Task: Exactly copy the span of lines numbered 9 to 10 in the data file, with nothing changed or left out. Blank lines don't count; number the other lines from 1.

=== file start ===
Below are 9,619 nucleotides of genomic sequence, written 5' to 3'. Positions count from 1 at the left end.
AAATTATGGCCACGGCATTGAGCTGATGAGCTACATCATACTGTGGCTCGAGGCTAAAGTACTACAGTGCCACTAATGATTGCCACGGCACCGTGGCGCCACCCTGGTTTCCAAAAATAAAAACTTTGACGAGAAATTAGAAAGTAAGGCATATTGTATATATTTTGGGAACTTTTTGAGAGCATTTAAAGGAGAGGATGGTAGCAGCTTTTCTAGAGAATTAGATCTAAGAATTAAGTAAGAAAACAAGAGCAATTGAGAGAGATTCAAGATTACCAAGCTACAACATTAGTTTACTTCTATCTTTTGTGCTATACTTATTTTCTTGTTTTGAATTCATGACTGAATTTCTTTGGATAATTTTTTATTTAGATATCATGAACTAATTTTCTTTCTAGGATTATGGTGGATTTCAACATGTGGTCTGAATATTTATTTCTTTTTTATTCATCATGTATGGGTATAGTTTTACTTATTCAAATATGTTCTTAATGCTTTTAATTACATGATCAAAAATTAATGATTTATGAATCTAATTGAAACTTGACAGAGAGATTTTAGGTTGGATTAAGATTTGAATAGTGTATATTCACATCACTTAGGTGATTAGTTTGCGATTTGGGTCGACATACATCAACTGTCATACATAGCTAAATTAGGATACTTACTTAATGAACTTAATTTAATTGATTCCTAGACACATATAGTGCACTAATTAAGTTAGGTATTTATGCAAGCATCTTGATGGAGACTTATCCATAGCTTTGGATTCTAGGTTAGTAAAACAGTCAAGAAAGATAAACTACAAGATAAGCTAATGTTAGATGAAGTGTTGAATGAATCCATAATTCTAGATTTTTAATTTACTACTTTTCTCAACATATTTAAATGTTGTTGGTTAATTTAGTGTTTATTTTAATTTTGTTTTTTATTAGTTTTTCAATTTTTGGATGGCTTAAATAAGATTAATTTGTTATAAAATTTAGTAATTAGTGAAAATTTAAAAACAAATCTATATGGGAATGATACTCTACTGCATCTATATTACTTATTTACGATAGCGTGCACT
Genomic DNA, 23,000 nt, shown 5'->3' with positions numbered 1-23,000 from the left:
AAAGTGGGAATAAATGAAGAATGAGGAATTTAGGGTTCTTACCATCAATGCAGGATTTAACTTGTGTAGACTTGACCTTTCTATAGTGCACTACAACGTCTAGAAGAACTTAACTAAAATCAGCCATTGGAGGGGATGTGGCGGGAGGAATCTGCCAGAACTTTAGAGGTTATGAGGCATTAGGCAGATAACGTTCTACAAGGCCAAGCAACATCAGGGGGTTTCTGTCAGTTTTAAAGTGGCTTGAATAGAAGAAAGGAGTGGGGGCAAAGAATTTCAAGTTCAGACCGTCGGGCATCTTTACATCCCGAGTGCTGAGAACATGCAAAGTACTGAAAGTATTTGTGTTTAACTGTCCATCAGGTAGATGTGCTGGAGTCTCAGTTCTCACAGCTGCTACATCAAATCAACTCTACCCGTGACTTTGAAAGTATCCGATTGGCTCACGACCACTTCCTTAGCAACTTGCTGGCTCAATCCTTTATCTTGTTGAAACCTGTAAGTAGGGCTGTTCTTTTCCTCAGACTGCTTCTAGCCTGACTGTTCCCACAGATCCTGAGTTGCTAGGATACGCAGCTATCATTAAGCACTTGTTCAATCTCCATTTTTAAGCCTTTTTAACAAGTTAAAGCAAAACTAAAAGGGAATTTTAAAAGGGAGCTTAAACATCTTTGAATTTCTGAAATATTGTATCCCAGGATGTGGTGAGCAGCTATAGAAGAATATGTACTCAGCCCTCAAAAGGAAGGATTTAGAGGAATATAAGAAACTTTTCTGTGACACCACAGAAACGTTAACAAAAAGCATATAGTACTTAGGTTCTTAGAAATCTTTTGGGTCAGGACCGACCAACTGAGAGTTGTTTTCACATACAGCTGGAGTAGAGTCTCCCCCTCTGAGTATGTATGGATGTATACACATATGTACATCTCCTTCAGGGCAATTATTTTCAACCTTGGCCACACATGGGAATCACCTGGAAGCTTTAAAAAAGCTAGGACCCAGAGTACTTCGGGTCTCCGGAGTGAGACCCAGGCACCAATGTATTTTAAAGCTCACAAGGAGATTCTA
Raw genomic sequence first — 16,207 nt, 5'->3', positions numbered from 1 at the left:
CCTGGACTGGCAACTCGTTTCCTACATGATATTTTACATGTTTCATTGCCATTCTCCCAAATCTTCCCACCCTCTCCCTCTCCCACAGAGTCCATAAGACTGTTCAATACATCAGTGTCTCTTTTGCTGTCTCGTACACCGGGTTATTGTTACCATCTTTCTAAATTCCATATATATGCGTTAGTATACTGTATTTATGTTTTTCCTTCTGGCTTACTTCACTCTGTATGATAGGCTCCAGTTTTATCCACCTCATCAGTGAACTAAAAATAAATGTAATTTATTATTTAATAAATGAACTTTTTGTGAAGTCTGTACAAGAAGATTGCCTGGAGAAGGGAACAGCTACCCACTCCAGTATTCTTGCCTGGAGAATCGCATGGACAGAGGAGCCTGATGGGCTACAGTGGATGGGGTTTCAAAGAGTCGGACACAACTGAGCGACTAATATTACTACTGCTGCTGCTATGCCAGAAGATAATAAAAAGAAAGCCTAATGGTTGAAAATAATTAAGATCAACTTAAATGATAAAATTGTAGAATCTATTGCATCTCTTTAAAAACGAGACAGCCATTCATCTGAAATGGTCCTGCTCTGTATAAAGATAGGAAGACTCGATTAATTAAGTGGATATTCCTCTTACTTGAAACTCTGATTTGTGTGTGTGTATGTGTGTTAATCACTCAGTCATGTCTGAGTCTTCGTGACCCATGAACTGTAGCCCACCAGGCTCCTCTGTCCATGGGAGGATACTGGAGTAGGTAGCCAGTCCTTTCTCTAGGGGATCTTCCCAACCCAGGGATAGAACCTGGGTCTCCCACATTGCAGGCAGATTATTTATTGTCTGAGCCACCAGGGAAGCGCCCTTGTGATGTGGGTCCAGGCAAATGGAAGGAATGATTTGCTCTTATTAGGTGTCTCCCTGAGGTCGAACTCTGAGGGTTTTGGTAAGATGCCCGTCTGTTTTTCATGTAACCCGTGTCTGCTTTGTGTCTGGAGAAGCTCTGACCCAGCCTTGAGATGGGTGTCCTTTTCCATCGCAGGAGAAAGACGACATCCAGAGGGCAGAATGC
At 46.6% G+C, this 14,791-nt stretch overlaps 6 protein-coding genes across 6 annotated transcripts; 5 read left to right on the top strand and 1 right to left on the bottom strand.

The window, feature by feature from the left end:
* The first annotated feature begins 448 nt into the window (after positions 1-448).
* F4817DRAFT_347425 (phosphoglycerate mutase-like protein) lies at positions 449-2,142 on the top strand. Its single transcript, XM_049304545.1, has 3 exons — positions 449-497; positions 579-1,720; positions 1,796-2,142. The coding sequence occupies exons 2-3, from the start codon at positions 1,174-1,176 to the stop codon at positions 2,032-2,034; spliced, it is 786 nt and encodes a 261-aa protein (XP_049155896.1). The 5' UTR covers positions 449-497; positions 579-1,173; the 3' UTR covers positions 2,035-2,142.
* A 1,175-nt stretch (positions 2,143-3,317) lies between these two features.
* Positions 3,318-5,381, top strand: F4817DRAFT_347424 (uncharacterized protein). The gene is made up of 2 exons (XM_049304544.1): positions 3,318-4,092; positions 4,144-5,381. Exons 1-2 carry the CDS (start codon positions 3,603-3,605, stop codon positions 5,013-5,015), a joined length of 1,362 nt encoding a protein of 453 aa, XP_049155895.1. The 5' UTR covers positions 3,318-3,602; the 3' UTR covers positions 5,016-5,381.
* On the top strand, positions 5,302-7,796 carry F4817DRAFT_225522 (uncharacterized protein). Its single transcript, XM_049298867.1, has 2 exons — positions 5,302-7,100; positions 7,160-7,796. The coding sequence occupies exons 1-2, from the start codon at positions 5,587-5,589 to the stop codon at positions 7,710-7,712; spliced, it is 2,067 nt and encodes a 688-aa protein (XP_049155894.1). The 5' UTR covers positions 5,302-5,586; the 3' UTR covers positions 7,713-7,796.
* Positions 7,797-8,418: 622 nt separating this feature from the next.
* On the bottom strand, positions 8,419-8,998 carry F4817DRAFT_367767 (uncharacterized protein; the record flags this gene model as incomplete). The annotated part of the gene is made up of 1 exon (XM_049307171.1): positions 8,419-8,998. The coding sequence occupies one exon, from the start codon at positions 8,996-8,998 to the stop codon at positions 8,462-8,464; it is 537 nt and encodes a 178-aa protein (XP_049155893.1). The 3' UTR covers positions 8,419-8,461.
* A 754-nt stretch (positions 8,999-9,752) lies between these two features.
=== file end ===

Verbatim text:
* The first annotated feature begins 448 nt into the window (after positions 1-448).
* F4817DRAFT_347425 (phosphoglycerate mutase-like protein) lies at positions 449-2,142 on the top strand. Its single transcript, XM_049304545.1, has 3 exons — positions 449-497; positions 579-1,720; positions 1,796-2,142. The coding sequence occupies exons 2-3, from the start codon at positions 1,174-1,176 to the stop codon at positions 2,032-2,034; spliced, it is 786 nt and encodes a 261-aa protein (XP_049155896.1). The 5' UTR covers positions 449-497; positions 579-1,173; the 3' UTR covers positions 2,035-2,142.